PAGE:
Experiential Learning

Experiential learning is “nature’s way of learning”. It is instruction that occurs when you directly participate in the events of life. Experiential learning is often contrasted with didactic learning, in which the instructor’s role is strictly to shovel information at the learner.

Think back on how you learned how to walk and talk. You did something, experienced the consequences, and choose to either continue, or try something new. What allows us to master new skills is getting involved in our own learning and then reflecting on how that went. Experience and reflection teaches us more than any manual or lecture ever could.

In the book Experiential Learning, David Kolb describes learning as a four-step process. He identified the steps as watching, thinking, feeling, and doing. Kolb drew primarily on the works of John Dewey (who emphasized the need for learning to be grounded in experience), Kurt Lewin (who stressed the importance of being active in our own learning), and Jean Piaget (who described intelligence as the result of our interaction our environment).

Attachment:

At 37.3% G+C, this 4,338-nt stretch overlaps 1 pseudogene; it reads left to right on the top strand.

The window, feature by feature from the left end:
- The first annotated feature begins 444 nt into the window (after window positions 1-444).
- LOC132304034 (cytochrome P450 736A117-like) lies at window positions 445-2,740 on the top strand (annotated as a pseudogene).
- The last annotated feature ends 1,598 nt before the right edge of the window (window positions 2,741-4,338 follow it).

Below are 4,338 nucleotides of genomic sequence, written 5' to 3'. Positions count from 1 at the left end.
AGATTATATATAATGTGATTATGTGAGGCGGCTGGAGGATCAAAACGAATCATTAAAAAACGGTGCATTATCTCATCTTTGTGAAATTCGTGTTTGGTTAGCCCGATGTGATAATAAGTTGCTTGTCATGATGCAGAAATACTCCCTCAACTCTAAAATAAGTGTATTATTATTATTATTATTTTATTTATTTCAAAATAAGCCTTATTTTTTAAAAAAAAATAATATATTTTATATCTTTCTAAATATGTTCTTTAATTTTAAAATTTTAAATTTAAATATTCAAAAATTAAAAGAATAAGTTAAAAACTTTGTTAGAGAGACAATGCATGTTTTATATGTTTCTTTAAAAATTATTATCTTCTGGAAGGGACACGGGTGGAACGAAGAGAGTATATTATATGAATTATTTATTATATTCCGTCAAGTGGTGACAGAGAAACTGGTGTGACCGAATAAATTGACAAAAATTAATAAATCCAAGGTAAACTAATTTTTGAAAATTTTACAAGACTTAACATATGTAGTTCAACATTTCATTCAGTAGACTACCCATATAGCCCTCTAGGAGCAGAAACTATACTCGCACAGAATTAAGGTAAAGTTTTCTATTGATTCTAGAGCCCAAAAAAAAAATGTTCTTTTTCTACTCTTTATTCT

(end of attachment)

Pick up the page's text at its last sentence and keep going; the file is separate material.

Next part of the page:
For instruction to be effective, we need to perceive information, reflect on how the information will influence some aspect of our life, compare how it fits into our own experiences, and then think about how this information offers new ways for us to act.

Most educators understand the important role experience plays in the learning process. A fun learning environment, with plenty of laughter and respect for our individual abilities, also fosters an effective experiential learning environment. In order for us to retain what we have learned, we need to be encouraged to get directly involved in our own education. According to the ancient Chinese philosopher, Confucius, “tell me and I will forget, show me and I may remember, involve me and I will understand.”

We are effective experiential facilitators when we are passionate about our work and are able to totally immerse participants in the learning experience, allowing them to gain new knowledge from their peers and their environment. As facilitators, our job is to stimulate their imagination and keep participants hooked on the experience.

“Effective Learning is something to be experienced, not taught.”